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Bleach is the generic name for any chemical product which is used industrially and domestically to whiten clothes, to lighten hair color and to remove stains. More often, the term specifically refers to a dilute solution of sodium hypochlorite, also called "liquid bleach".
Chlorine-based bleaches are found in many household "bleach" products, as well as in specialized products for hospitals, public health, water chlorination, and industrial processes.
The most common chlorine-based bleaches are:
- Sodium hypochlorite (NaClO): Available as a 3–6% solution in water, usually called "liquid bleach" or just "bleach". Historically called "Javel water". It is used in many households to whiten laundry, disinfect hard surfaces in kitchens and bathrooms, treat water for drinking and keep swimming pools free of infectious agents.
- Bleaching powder (formerly known as "chlorinated lime"): A mixture of calcium hypochlorite (Ca(ClO)2), calcium hydroxide (lime, Ca(OH)2), and calcium chloride (CaCl2) in variable amounts. Sold as a white powder or in tablets, is used in many of the same applications as sodium hypochlorite, but is more stable and contains more available chlorine.
- Chlorine gas (Cl2): It is used as a disinfectant in water treatment, especially to make drinking water and in large public swimming pools. It was used extensively to bleach wood pulp, but this use has decreased significantly due to environmental concerns.
- Chlorine dioxide (ClO2): This unstable gas is generated in situ from sodium chlorite or stored as dilute aqueous solutions. It finds large-scale applications for the bleaching of wood pulp, fats and oils, cellulose, flour, textiles, beeswax, skin, and in a number of other industries.
The main products in this class are:
- Hydrogen peroxide itself (H2O2). It is used, for example, to bleach wood pulp and hair or to prepare other bleaching agents like the perborates, percarbonates, peracids, etc.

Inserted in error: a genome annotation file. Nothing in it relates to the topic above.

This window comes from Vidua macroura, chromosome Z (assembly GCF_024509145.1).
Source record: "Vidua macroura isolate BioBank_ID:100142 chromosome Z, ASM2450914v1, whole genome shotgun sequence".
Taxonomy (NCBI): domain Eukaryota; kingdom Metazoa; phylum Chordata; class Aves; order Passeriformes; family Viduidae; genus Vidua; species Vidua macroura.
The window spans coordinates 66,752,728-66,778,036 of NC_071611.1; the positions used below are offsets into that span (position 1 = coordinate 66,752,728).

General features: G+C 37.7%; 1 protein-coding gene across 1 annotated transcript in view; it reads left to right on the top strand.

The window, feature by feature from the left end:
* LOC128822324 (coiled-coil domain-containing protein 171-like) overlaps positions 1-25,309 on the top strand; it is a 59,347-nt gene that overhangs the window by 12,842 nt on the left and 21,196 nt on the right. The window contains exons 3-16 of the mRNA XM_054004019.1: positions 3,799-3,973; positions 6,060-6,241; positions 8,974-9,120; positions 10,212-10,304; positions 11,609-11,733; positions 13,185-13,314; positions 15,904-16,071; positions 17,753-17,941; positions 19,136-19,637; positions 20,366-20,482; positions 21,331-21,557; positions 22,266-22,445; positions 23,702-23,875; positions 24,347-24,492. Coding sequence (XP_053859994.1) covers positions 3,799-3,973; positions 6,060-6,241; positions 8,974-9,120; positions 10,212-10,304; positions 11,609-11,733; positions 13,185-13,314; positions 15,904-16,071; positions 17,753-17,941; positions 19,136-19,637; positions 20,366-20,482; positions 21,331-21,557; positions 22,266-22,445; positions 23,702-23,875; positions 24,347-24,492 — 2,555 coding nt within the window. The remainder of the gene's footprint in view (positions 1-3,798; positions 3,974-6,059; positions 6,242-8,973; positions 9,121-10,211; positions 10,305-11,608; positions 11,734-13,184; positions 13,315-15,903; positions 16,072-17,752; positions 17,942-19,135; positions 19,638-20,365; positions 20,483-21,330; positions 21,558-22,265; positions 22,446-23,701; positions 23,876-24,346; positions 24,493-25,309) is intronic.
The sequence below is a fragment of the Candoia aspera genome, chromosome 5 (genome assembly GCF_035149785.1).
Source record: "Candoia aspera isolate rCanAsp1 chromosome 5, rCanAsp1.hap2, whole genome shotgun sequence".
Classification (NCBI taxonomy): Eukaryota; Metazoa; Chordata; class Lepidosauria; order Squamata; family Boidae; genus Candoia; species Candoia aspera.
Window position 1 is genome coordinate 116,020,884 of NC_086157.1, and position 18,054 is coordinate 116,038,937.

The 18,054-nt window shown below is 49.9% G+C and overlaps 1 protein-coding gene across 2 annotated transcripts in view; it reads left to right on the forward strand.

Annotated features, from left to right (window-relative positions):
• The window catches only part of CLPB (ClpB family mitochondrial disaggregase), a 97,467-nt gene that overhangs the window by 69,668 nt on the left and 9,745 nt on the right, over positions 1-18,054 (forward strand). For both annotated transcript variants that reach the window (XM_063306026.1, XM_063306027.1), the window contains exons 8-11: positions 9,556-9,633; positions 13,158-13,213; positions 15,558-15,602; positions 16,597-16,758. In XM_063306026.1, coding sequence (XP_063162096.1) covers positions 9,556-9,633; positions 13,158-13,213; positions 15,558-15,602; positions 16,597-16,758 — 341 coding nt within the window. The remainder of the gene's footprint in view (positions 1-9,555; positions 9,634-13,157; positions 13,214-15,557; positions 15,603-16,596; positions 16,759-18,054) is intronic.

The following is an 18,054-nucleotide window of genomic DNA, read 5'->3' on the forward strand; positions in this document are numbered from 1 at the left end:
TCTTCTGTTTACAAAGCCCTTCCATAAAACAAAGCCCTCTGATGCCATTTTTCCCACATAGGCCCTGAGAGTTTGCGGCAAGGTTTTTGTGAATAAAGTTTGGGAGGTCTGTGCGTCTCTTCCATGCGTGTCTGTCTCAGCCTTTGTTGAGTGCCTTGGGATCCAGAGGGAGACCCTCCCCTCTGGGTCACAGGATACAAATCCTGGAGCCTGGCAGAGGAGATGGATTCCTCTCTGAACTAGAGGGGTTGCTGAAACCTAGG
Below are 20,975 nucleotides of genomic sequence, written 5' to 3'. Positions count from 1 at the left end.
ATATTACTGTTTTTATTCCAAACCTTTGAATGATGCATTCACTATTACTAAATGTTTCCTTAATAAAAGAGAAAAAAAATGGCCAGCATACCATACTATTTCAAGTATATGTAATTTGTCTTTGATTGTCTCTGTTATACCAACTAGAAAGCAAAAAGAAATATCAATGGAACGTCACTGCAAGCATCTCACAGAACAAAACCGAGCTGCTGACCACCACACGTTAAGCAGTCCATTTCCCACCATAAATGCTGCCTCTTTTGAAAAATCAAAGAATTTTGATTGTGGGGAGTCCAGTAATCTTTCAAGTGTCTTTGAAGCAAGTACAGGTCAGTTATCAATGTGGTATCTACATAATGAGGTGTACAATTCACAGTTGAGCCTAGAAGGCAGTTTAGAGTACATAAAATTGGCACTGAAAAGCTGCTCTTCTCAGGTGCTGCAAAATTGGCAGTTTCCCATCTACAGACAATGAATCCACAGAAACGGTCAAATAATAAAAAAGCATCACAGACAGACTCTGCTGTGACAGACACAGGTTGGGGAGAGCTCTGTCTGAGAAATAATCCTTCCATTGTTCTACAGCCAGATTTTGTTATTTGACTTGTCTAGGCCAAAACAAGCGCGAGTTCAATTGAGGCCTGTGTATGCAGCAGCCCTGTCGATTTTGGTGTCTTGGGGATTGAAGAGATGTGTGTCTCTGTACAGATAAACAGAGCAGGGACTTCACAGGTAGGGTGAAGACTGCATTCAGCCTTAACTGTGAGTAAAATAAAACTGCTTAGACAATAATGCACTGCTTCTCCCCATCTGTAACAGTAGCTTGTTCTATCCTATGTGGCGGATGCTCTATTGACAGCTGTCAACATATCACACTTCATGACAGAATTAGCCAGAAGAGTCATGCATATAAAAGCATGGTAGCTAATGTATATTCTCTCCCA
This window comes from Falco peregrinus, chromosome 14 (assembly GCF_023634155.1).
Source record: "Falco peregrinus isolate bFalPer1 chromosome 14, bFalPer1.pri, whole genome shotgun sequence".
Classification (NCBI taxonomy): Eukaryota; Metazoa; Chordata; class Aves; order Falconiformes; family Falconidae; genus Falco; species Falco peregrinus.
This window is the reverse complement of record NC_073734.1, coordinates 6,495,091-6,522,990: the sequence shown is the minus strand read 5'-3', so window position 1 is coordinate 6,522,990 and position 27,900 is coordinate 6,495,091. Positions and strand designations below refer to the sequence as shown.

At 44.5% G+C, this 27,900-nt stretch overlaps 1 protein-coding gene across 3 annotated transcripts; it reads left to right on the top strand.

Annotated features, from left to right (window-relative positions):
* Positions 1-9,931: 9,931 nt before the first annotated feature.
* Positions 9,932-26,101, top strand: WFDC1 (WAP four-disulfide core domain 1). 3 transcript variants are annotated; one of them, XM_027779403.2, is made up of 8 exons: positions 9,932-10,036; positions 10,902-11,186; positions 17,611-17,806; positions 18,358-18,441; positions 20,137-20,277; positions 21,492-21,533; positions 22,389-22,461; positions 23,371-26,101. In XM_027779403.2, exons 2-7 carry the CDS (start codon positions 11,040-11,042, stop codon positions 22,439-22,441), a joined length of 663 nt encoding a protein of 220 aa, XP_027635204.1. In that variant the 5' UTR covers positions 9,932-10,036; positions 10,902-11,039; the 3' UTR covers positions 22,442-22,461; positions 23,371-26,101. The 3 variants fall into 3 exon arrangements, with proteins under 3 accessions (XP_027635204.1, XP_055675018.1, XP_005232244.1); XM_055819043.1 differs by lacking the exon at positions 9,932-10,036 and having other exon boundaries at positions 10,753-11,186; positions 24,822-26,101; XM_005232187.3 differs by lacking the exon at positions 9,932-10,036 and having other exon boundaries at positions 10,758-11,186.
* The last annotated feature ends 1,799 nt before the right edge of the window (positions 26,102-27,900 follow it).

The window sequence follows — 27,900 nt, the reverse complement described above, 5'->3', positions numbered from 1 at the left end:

- Sodium percarbonate (Na2CO3·1.5H2O2): An adduct of hydrogen peroxide and sodium carbonate. Dissolved in water, it yields a solution of the two products, that combines the degreasing action of the carbonate with the bleaching action of the peroxide.
- Sodium perborate (Na2H4B2O8): Dissolved in water it forms some hydrogen peroxide, but also the perborate anion (B(OOH)(OH)3-) which can perform nucleophilic oxidation.
- Peracetic acid (CH3C(O)OOH): Available as solution or generated in situ by some laundry detergents, and also marketed for use as industrial and agricultural disinfection and water treatment.
- Potassium persulfate (K2S2O8) and other persulfate salts. It, alongside ammonium and sodium persulfate, are common in hair lightening products.
- Permanganate salts such as Potassium permanganate (KMnO4): Used in quick water disinfecting tablets.
- Benzoyl peroxide ((C6H5COO)22): It is used in topical medications for acne and to bleach flour.
- Ozone (O3): While not properly a peroxide, its mechanism of action is similar. It is used in the manufacture of paper products, especially newsprint and white Kraft paper.
Unlike the chlorine and peroxide bleaches, reducing bleaches rely on the reducing effect.
The most important ones are:
- Sodium dithionite (also called sodium hydrosulfite): is one of the most important reductive bleaching agents. It is used as such in some industrial dyeing processes to eliminate excess dye, residual oxide, and unintended pigments and for bleaching wood pulp.
- Sulfur dioxide: Used as reducing bleach for papers and delicate materials such as clothes. This bleaching effect normally does not last very long, as atmospheric oxygen in the atmosphere reoxidizes the reduced dyes, restoring the color.
Sodium and calcium hypochlorite can be bought in many hardware stores.
- Make chloroform
- Make chlorates and perchlorates
Handling and safety
Bleaches are corrosive and proper protection must be worn at all times.